Inspirado por esse vídeo, eu criei regras simples para se jogar a 5ª edição de D&D sem classes. Clique aqui para baixar o .pdf do Scroll of the Adventurer, ou só continue lendo esse post!
These short rules offer a simple way to play D&D without classes, in a way that makes adventurers easier to create and understand, and that also makes the adventures more dangerous and challenging.
The Player’s Handbook is necessary to use this supplement; the Dungeon Masters Guide, the Xanathar’s Guide to Everything and the Elemental Evil Player’s Companion are optional.
To create a player character, follow the steps below:
- Choose a Race: pick any race.
- “Choose” the Adventurer “Class”: this is the only option you have anyway.
- Determine Ability Scores: we advise the use of non-random methods, but as usual your DM has the final word on this.
- Describe your Character: pick any background; background customization and creation are highly incentivized; also notice that you do not get the background’s starting equipment.
- Choose Equipment: every player character has a starting wealth of 4d4 x 10 gp (or 100 gp) and a random trinket.
The Adventurer “Class”
Every player character belongs to the same “class”: The Adventurer.
Note: it is NOT the intent of this “class” to be balanced with the official classes; because of that, the DM will have to rethink the balance of encounters.
As an adventurer, you gain the following class features.
Hit Dice: 1d8 per level.
Hit Points at 1st Level: 8 + your Constitution Modifier.
Hit Points at Higher Levels: 1d8 (or 5) + your Constitution modifier per level after 1st.
Armor: Light Armor.
Weapons: Simple Weapons.
Saving Throws: choose two.
Skills: choose four.
This “class” does not offer starting equipment options.
As an adventurer, you have with 1 Improvement Point at level 1. You get more IPs as you level up.
IPs have to be spent on features; they may be stored to be spent later.
You can spend 1 IP to increase one ability score of your choice by 1; you can’t increase an ability score above 20 using this feature.
You can spend 2 IPs to purchase a feat.
Starting at 21st level, you can spend 3 IPs to purchase an epic boon.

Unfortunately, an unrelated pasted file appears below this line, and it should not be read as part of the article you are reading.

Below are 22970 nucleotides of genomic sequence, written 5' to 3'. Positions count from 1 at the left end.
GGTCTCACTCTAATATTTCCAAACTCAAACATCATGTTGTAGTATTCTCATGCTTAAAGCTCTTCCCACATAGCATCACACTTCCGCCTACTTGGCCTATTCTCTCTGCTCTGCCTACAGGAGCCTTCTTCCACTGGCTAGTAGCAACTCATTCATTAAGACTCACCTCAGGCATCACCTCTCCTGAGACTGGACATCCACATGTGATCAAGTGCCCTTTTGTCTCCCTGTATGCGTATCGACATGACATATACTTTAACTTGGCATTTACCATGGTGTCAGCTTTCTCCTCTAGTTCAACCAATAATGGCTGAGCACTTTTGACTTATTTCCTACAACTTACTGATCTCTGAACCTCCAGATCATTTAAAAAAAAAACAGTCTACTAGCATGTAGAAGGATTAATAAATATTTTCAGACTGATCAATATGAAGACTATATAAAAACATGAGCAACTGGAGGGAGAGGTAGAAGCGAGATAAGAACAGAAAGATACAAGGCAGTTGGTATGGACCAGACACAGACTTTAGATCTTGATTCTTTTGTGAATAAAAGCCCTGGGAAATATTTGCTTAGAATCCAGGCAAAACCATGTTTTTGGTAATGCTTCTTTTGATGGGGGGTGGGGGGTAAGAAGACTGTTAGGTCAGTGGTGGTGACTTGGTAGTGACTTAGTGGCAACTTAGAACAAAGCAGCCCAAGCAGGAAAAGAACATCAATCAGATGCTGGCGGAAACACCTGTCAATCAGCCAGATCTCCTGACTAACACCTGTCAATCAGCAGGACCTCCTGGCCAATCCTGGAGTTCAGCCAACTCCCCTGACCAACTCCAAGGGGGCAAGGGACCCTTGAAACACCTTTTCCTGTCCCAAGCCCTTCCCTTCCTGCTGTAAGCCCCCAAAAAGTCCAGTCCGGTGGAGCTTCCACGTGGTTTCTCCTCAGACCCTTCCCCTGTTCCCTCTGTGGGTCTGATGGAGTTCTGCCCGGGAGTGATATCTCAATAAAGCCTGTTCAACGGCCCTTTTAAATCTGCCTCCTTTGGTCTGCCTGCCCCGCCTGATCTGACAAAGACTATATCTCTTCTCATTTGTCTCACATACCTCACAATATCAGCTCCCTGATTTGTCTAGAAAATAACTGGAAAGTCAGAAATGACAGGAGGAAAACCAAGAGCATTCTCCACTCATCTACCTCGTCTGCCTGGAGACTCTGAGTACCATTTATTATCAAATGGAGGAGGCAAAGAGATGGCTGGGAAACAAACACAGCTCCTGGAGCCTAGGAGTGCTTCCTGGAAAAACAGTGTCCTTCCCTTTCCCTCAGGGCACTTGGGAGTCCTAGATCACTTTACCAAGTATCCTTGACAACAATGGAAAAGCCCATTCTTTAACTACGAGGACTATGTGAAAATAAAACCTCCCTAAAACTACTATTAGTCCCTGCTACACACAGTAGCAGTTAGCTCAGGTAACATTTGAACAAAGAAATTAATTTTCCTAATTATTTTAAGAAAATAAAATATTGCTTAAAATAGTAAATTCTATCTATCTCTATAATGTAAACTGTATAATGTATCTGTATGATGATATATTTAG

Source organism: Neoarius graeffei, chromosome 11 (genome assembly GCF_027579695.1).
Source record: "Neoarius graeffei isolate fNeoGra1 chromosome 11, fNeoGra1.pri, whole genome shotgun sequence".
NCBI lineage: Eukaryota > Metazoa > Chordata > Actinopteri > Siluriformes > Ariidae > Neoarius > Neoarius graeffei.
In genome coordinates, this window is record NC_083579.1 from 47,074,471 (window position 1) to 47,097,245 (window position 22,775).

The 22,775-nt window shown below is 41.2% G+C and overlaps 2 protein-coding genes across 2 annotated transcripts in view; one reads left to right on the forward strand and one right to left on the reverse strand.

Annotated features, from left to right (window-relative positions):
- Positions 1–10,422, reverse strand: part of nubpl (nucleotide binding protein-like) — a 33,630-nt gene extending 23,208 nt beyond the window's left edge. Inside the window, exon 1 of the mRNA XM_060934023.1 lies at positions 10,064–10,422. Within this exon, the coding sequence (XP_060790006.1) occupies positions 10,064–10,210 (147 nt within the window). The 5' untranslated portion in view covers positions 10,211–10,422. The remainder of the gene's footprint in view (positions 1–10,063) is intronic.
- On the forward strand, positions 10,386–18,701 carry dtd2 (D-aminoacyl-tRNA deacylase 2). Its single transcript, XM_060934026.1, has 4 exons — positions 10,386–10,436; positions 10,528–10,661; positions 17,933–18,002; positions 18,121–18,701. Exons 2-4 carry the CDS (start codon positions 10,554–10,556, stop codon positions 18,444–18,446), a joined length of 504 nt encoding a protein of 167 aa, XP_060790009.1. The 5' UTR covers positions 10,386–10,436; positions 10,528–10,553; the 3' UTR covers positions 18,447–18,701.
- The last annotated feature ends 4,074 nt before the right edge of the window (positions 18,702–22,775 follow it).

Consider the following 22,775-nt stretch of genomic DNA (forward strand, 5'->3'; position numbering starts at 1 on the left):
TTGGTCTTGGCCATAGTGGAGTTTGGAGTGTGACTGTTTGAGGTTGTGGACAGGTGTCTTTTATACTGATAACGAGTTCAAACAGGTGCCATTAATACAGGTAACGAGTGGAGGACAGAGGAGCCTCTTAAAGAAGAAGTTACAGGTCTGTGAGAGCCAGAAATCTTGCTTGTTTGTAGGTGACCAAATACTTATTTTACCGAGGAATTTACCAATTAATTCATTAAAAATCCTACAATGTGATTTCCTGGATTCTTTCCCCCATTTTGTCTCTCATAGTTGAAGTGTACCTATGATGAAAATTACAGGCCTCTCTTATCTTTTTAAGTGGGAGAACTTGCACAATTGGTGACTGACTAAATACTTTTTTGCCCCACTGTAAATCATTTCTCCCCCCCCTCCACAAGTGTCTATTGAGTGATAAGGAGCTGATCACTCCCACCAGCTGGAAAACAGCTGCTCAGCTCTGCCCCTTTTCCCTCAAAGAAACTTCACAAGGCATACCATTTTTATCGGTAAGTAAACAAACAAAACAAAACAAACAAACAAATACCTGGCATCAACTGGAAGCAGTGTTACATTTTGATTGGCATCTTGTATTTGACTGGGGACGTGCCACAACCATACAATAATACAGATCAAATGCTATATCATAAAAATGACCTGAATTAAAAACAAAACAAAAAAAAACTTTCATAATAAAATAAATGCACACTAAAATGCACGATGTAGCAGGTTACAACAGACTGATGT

Feats (found in the Player’s Handbook, pages 165 to 170, and in the Xanathar’s Guide to Everything, pages 73 to 75) play a key role in the creation of an Adventurer.
We do not have the intention of creating lots of new feats; however, we find the need to create new feats for spellcasting Adventurers.
Prerequisites: 3rd level, Magic Initiate Feat
Choose one 1st-level spell and one 2nd-level spell from the same list you chose on the Magic Initiate feat. You learn that spells and can cast them at their lowest levels. Once you cast one of them, you must finish a long rest before you can cast it again.
Prerequisites: 5th level, Magic Adept Feat
Choose one 1st-level spell, one 2nd-level spell and one 3rd-level spell from the same list you chose on the Magic Initiate feat. You learn that spells and can cast them at their lowest levels. Once you cast one of them, you must finish a long rest before you can cast it again.
Epic boons (found in the Dungeon Masters Guide, pages 231 to 232) are a very interesting addition to the features that high-level Adventurers might get.
The DM may consider lowering the level requisite to acquire an epic boon, say from 21st to 17th, but keeping the IP gain as it is.
That said, we advise the use of alternative evolution systems, aside of Experience Points, for a faster evolution.
The Ritual Caster feat is a bit underpowered due to the very restrict selection of spells with the ritual tag. Thus, we list below the spells already with the ritual tag, and those, marked with a *, to which we have added the tag. Your DM decides if those new rituals should or not be added to the list.
Comprehend Languages (Bard, Sorcerer, Warlock, Wizard)
Detect Magic (Bard, Cleric, Druid, Sorcerer, Wizard)
Detect Poison and Disease (Cleric, Druid)
Find Familiar (Wizard)
Identify (Bard, Wizard)
Illusory Script (Bard, Warlock, Wizard)
Purify Food and Drink (Cleric, Druid)
Silent Image (Bard, Sorcerer)*
Speak with Animals (Bard, Druid)
Tenser’s Floating Disk (Wizard)
Unseen Servant (Bard, Warlock, Wizard)
Animal Messenger (Bard, Druid)
Beast Sense (Druid)
Darkness (Sorcerer, Warlock, Wizard)*
Gentle Repose (Cleric, Wizard)
Invisibility (Bard, Sorcerer, Warlock, Wizard)*
Locate Animals or Plants (Bard, Druid)
Magic Mouth (Bard, Wizard)
See Invisibility (Bard, Sorcerer, Wizard)*
Silence (Bard, Cleric)
Skywrite (Bard, Druid, Wizard)
Feign Death (Bard, Cleric, Druid, Wizard)
Leomund’s Tiny Hut (Bard, Wizard)
Meld into Stone (Cleric, Druid)
Phantom Steed (Wizard)
Tongues (Bard, Cleric, Sorcerer, Warlock, Wizard)*
Water Breathing (Druid, Sorcerer, Wizard)
Water Walk (Cleric, Druid, Sorcerer)
Banishment (Cleric, Sorcerer, Warlock, Wizard)*
Hallucinatory Terrain (Bard, Druid, Warlock, Wizard)*
Locate Creature (Bard, Cleric, Druid, Wizard)*
Commune with Nature (Druid)
Contact Other Plane (Warlock, Wizard)
Rary’s Telepathic Bond (Wizard)
Seeming (Bard, Sorcerer, Wizard)*
Drawmij’s Instant Summons (Wizard)
Find the Path (Bard, Cleric, Druid)*
True Seeing (Bard, Cleric, Sorcerer, Warlock, Wizard)*
Plane Shift (Cleric, Druid, Sorcerer, Warlock Wizard)*
Project Image (Bard, Wizard)*